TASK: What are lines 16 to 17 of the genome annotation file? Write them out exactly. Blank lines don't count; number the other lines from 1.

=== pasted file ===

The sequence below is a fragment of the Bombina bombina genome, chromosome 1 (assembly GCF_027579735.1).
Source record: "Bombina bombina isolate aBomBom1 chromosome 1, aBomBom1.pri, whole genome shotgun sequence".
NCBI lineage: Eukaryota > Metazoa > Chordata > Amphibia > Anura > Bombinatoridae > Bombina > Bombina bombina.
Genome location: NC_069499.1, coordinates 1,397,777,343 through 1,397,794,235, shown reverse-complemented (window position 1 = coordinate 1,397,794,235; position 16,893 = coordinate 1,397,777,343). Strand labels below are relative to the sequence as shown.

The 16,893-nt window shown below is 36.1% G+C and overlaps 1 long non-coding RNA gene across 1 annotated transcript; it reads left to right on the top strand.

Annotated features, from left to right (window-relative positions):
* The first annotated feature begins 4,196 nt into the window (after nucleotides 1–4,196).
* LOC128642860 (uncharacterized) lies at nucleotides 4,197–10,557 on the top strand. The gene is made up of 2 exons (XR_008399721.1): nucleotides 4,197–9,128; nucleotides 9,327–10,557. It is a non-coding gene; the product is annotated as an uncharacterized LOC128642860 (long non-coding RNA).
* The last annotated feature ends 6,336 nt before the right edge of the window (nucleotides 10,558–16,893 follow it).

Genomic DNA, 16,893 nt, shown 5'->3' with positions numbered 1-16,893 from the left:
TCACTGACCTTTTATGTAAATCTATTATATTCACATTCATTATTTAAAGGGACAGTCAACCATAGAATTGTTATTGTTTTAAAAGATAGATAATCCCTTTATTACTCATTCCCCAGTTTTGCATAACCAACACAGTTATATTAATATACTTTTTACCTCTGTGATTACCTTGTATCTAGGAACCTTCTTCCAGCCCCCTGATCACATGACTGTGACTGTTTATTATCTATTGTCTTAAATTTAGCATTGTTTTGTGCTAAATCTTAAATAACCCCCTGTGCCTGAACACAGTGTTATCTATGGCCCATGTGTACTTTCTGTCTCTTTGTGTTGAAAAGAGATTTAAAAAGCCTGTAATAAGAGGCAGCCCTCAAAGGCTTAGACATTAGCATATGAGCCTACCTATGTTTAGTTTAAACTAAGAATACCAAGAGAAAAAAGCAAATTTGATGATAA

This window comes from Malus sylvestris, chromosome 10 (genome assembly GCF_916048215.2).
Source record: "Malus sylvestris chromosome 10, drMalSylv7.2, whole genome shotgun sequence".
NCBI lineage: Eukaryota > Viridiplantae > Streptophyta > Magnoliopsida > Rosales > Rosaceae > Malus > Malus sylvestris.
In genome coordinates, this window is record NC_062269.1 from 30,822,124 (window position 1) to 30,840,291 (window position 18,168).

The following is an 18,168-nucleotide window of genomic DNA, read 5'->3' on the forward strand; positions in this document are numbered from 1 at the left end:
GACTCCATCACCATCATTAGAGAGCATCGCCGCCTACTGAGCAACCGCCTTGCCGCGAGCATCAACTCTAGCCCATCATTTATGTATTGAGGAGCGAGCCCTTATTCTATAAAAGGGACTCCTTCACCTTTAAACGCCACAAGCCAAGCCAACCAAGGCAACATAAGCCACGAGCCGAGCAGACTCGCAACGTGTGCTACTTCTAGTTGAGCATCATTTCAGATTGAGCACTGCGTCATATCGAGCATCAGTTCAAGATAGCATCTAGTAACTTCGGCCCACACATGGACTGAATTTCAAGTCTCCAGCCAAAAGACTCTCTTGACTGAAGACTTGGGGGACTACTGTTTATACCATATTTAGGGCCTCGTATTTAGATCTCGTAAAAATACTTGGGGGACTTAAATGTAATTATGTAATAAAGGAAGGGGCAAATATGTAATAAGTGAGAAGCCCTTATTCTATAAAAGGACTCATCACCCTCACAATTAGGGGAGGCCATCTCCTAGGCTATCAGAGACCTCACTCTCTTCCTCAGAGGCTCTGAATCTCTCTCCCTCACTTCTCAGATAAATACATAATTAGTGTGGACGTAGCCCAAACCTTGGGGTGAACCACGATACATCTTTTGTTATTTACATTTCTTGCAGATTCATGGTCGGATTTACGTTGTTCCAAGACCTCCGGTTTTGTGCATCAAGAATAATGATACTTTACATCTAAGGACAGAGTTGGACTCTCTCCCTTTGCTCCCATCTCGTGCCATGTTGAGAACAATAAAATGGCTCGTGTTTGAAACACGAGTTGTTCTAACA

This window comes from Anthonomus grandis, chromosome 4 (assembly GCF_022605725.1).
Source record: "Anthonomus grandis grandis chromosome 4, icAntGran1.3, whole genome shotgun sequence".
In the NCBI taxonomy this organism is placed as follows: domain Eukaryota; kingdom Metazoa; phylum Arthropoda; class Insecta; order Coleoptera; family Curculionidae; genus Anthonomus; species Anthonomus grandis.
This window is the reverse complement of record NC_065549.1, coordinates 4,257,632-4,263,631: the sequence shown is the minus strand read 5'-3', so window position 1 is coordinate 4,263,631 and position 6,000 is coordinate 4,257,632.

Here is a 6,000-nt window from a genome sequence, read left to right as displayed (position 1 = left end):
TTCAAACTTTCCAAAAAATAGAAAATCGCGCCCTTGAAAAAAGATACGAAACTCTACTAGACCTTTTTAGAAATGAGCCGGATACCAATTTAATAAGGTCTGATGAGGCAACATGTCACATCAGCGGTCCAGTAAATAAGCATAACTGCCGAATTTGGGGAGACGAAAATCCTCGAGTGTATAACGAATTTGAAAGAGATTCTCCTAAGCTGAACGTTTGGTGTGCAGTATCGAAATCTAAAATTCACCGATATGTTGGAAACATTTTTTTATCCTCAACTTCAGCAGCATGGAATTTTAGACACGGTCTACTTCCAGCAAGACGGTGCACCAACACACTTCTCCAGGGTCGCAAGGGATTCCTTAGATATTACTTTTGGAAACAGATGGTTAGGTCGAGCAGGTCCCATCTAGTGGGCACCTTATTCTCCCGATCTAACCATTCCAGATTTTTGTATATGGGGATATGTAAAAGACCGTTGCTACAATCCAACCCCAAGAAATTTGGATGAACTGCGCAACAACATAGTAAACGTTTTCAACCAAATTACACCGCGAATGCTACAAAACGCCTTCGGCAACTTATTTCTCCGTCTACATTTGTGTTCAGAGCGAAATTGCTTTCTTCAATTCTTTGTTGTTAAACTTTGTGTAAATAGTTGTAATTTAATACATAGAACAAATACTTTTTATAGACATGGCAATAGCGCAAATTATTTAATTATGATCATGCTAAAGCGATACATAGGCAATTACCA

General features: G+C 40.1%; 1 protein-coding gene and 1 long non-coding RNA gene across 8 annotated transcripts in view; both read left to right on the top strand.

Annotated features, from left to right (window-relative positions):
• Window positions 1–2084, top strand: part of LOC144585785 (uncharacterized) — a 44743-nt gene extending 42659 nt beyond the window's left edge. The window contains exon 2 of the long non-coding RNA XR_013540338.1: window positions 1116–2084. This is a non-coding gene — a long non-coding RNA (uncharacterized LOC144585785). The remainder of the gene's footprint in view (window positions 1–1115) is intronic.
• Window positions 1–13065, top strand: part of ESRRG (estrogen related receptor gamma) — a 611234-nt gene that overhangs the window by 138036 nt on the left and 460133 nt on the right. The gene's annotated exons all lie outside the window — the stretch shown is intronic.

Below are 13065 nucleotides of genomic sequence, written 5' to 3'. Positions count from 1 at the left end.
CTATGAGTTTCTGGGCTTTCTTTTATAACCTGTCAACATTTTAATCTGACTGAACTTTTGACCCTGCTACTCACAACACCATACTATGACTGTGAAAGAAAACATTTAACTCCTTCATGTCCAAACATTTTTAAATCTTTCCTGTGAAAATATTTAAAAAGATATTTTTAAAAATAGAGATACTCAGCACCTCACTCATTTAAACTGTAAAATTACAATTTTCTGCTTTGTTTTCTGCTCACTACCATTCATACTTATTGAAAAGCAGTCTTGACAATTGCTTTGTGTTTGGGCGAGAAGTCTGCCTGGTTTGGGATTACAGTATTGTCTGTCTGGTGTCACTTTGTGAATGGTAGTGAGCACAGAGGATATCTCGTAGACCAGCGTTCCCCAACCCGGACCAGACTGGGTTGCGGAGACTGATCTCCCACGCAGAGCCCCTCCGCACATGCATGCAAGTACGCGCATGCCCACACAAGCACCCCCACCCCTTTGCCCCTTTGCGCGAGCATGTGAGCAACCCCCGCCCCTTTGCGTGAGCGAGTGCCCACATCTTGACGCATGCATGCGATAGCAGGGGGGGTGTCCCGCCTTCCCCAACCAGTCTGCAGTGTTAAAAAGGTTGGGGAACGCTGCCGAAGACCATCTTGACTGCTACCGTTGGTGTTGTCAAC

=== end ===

The following is an 18,168-nucleotide window of genomic DNA, read 5'->3' on the forward strand; positions in this document are numbered from 1 at the left end:
GACTCCATCACCATCATTAGAGAGCATCGCCGCCTACTGAGCAACCGCCTTGCCGCGAGCATCAACTCTAGCCCATCATTTATGTATTGAGGAGCGAGCCCTTATTCTATAAAAGGGACTCCTTCACCTTTAAACGCCACAAGCCAAGCCAACCAAGGCAACATAAGCCACGAGCCGAGCAGACTCGCAACGTGTGCTACTTCTAGTTGAGCATCATTTCAGATTGAGCACTGCGTCATATCGAGCATCAGTTCAAGATAGCATCTAGTAACTTCGGCCCACACATGGACTGAATTTCAAGTCTCCAGCCAAAAGACTCTCTTGACTGAAGACTTGGGGGACTACTGTTTATACCATATTTAGGGCCTCGTATTTAGATCTCGTAAAAATACTTGGGGGACTTAAATGTAATTATGTAATAAAGGAAGGGGCAAATATGTAATAAGTGAGAAGCCCTTATTCTATAAAAGGACTCATCACCCTCACAATTAGGGGAGGCCATCTCCTAGGCTATCAGAGACCTCACTCTCTTCCTCAGAGGCTCTGAATCTCTCTCCCTCACTTCTCAGATAAATACATAATTAGTGTGGACGTAGCCCAAACCTTGGGGTGAACCACGATACATCTTTTGTTATTTACATTTCTTGCAGATTCATGGTCGGATTTACGTTGTTCCAAGACCTCCGGTTTTGTGCATCAAGAATAATGATACTTTACATCTAAGGACAGAGTTGGACTCTCTCCCTTTGCTCCCATCTCGTGCCATGTTGAGAACAATAAAATGGCTCGTGTTTGAAACACGAGTTGTTCTAACA